Middle-east Arab News Opinion | Asharq Al-awsat

Popular marches and the roots for a new Palestinian struggle | ASHARQ AL-AWSAT English Archive 2005 -2017
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It can be said that a recent event, namely the popular marches towards the Palestinian border on May 15th, was certainly symbolic. Combined with other symbolic events, this could shift into a permanent and progressive act. Based on this potentiality, it can be said that such a symbolic incident will establish roots for a new mechanism of struggle against Israel. The act, once repeated, could be worrisome and troublesome for Israel.

The “march” was initiated at first as a romantic idea by Palestinian and Arab youths who took to the streets of Lebanon, Syria, Jordan and Egypt, and walked towards the [Palestinian] border. The most notable incidents happened in Lebanon and Syria; where groups of youths in their mid-twenties were seen rushing enthusiastically towards the border, where heavily armed Israeli soldiers were standing guard. Yet the youths showed no sign of fear or hesitation in such a situation.

In Lebanon, near the Maroun al-Ras border point, it was not only youths who marched towards the border, but their mothers also took part. Eyewitnesses said they were there to encourage their sons to advance towards the border. People are accustomed to seeing Palestinian youths from the refugee camps at the forefront, yet this time they saw university professors in accompaniment. People were advancing in masses towards the border fence, where Israeli soldiers were ready to fire at them, yet this did not affect their zeal or pace. A new psychological condition has been created, something we should pause to observe and consider carefully, for this psychology and will provide future momentum.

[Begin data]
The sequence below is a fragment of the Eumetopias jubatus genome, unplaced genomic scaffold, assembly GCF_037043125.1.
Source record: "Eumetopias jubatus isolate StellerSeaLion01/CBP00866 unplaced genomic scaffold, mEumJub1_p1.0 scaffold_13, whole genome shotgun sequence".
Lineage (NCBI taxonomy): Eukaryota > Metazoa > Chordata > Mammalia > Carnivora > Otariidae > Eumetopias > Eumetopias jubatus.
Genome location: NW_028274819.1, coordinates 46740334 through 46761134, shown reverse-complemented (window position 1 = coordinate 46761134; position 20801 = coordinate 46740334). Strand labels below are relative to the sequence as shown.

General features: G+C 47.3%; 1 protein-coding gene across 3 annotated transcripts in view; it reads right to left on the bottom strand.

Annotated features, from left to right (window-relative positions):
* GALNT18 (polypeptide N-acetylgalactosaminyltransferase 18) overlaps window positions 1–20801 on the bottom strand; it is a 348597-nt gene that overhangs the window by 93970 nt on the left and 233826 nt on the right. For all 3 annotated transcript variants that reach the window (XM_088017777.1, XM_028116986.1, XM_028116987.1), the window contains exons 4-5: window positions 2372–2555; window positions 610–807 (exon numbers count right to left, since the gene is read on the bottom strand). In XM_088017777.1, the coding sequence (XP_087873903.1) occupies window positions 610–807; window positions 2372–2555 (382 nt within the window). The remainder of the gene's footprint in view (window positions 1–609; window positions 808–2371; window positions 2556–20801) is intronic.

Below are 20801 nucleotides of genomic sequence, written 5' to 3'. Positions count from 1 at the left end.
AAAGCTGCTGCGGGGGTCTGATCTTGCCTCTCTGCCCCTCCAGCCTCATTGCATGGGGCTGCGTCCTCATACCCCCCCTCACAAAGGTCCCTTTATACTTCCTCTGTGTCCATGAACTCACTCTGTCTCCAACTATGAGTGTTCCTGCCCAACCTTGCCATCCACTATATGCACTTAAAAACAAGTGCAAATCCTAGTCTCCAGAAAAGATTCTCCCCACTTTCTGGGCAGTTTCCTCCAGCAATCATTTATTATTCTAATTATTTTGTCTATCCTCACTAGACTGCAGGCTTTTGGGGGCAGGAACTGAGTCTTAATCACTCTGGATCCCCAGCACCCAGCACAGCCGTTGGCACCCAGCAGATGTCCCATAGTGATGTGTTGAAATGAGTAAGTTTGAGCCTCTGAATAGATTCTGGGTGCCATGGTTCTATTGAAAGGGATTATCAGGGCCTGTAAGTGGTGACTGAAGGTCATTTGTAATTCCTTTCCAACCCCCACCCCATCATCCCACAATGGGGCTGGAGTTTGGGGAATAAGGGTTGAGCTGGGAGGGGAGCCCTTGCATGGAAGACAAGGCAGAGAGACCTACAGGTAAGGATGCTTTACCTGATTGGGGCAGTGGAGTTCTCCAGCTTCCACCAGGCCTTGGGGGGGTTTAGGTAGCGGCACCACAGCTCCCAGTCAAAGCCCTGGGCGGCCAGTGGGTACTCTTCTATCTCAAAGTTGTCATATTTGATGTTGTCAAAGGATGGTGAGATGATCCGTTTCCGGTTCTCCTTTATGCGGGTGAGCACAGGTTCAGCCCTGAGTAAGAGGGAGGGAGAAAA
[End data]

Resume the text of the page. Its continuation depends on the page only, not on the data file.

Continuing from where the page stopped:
Near Majdal Shams village in the Golan Heights, the same scene reoccurred, where eyewitnesses from the district said they attempted to stop the youth march before it came into contact with Israeli gunfire. However, residents of this district were surprised to see the youths declining their request to stop, and instead rushing towards the border fence to pull it down with their bare hands. The youths were wholly inattentive to the bullets showering around them, and continued their advance through the fence, whilst others around them were either killed or injured. The Golan residents were taken by surprise to see this new and unprecedented spirit, following long years of stagnation under the Israeli occupation. This spirit enthused one Palestinian youth to enter Palestine, rush towards Jaffa, his parent’s hometown, before being detained there. This youth’s journey, and his determination to complete it, is indeed worthy of contemplation, as this attempt will definitely be followed by others. This is because a new spirit has risen in front of our eyes, and it will be a catalyst for future events.

This new style of struggle [the march towards the Palestinian border], and this new spirit of courage, have bewildered the Israeli soldiers and officers completely. They did not know what to do, and thus resorted to their habit of firing at civilians. Israeli newspapers wrote about officers lowering their heads, because they did not know what to do. They were gripped by fear and bewilderment, and this fear has extended throughout Israel. The following question comes to mind: What if this march reoccurred with greater public participation? A future march may transform into a strategic and international incident, an incident which Israel would not know the outcome of.